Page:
Department Emphasizes Teamwork
CITRUS HEIGHTS, CA (MPG) - September 27, 2018 was a landmark day for the Citrus Heights Police Department (CHDP). Police Chief Ron Lawrence had the honor of administering the oath of office to former commander Gina Anderson, making her the first assistant police chief in the 12-year history of the department. In his words, “This is a new era for the CHPD, a historical moment.”
Two more firsts in the history of the CHPD were created by newly promoted commanders, Jason Russo and Alex Turcotte. “They hold the distinction of being the only members in the history of the CHPD to ascend through the ranks (police officer, sergeant, lieutenant), to the executive level of commander,” said Lawrence.
The city council chambers were filled with blue uniforms, supportive officers from surrounding police jurisdictions, family members and other well-wishers from the community honored to be part of this event.
Anderson has been acting in her new position since July 8, 2018. The two commanders’ positions were left vacant by the retirement of Commander Daman Christensen on July 6 and Anderson’s promotion.
Anderson, Russo, Turcotte and Christensen were each hired in 2006 by then police chief Christopher Boyd (now city manager) as part of the new Citrus Heights Police Department. Each has contributed to the building of an award-winning police department.
All three newly promoted staff members come with years of education, experience and important contributions to the positions they have held since their careers began.
In an interview, Russo said he will be running the Investigative Services Division which also encompasses youth and family services and the new Mesa Verde High School Pathway public safety program. He will work towards enhancing the department and the community, helping to solve crimes, and working to make the community a safer place to live. He also remains as president of the Police Activities League.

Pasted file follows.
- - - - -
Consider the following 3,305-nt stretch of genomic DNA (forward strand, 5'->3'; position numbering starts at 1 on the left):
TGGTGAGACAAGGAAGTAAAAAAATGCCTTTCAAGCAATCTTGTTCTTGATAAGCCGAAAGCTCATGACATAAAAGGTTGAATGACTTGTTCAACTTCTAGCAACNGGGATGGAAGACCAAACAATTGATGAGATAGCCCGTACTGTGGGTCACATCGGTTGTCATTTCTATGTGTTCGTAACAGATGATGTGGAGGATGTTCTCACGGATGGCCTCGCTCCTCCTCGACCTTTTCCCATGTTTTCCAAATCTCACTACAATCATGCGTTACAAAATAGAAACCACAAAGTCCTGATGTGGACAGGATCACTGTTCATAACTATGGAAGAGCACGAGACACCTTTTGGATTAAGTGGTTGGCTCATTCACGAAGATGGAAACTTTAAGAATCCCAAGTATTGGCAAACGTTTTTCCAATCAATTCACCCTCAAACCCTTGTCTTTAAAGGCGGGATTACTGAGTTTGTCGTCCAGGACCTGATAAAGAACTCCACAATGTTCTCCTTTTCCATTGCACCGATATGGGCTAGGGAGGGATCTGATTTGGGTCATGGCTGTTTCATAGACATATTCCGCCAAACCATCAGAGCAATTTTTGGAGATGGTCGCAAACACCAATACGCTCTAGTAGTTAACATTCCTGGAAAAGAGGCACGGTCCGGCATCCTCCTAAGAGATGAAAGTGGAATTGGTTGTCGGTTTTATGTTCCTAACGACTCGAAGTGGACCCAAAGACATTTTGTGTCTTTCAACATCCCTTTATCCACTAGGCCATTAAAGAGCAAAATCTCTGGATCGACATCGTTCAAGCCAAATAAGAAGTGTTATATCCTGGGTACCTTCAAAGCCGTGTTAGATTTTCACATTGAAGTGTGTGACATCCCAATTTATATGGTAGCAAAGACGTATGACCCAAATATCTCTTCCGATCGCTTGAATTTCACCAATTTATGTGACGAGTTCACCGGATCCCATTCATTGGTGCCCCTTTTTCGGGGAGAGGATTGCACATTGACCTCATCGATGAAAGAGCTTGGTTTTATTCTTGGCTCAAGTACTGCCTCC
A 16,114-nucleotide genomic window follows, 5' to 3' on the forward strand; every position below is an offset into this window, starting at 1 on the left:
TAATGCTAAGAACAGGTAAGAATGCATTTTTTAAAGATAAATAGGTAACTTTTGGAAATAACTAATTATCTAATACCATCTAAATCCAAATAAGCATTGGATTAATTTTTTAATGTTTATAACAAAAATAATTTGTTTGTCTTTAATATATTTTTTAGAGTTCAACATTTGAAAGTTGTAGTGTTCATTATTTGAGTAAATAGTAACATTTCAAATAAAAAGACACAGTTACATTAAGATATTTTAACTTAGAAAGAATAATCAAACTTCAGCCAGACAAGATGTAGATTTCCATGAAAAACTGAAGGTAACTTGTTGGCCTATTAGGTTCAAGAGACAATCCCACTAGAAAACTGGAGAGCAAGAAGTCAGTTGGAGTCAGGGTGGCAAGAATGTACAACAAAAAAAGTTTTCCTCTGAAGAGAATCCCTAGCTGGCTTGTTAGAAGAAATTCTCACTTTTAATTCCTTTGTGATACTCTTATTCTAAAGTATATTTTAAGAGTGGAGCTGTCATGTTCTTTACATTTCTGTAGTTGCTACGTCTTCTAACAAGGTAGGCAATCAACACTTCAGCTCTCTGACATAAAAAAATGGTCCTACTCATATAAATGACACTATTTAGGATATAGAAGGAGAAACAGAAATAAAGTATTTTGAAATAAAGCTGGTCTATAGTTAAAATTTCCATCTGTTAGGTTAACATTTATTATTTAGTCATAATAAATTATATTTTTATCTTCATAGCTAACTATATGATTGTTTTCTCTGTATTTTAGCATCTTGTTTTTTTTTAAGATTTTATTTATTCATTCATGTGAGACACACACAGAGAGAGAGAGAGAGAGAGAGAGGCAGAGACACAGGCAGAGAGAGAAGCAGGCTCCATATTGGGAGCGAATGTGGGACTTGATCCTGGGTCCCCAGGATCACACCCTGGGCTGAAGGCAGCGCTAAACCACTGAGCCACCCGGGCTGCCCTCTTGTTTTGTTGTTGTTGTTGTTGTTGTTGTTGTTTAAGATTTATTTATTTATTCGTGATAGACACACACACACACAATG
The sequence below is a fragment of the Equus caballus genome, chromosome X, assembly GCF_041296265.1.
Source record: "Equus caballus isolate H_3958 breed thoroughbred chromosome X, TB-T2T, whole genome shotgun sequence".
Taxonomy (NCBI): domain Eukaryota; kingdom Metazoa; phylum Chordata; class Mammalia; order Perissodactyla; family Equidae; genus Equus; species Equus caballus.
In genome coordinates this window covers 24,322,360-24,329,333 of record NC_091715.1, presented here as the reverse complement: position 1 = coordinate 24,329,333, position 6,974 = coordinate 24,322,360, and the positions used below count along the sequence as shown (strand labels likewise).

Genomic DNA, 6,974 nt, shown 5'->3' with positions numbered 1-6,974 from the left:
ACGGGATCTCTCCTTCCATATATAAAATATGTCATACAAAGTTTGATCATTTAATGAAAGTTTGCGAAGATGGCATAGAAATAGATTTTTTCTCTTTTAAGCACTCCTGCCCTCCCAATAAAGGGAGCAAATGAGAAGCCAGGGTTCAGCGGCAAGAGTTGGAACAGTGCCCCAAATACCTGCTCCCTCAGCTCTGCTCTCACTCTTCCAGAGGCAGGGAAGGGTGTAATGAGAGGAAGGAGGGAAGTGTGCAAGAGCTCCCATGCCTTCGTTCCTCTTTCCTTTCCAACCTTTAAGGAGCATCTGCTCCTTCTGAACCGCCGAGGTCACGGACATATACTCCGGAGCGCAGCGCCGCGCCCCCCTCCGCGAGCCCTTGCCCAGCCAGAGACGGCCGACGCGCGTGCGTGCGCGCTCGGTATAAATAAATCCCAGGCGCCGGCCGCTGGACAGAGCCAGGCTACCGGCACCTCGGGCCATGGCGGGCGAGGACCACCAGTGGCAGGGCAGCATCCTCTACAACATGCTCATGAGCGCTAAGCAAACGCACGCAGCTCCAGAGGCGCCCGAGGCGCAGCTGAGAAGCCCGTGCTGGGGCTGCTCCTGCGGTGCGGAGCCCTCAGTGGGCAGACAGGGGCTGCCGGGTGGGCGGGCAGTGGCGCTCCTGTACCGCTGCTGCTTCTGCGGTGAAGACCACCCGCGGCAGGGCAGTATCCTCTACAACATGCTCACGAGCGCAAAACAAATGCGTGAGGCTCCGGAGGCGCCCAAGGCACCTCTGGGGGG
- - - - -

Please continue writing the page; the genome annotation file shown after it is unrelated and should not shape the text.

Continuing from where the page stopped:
Turcotte will be head of Patrol Services. He said, “As my predecessors before me, the focus is to drive down crime, calm traffic and improve the quality of life in Citrus Heights.” He is working with two new lieutenants, Kris Frey and Chad Morris. They will be surveying staff to see how make improvements and provide even better service to the community.
In an address to the city council, Anderson spoke on behalf of her fellow honorees, acknowledging the support needed by family members who are the cornerstone of those in the business of public safety. The importance of teamwork was the common theme. She thanked Assistant City Manager Rhonda Rivera and Community Services Director Rhonda Sherman for their skill and professionalism and vowed to continue their partnership in working with city council and the city manager.
In 2019 Chief Lawrence will become president of the California Police Chiefs Association. His new position will free up Anderson’s time to lead public safety dialogue within communities throughout the state.
Anderson recognized the great personal sacrifices city founders and community leaders went through to incorporate and to bring a police department to Citrus Heights. She vowed to employ the executive team and community partnerships to keep the memory of this sacrifice alive in the department.
Finally, she emphasized the importance of developing programs focusing on the youth in community to deter crime now and in the future.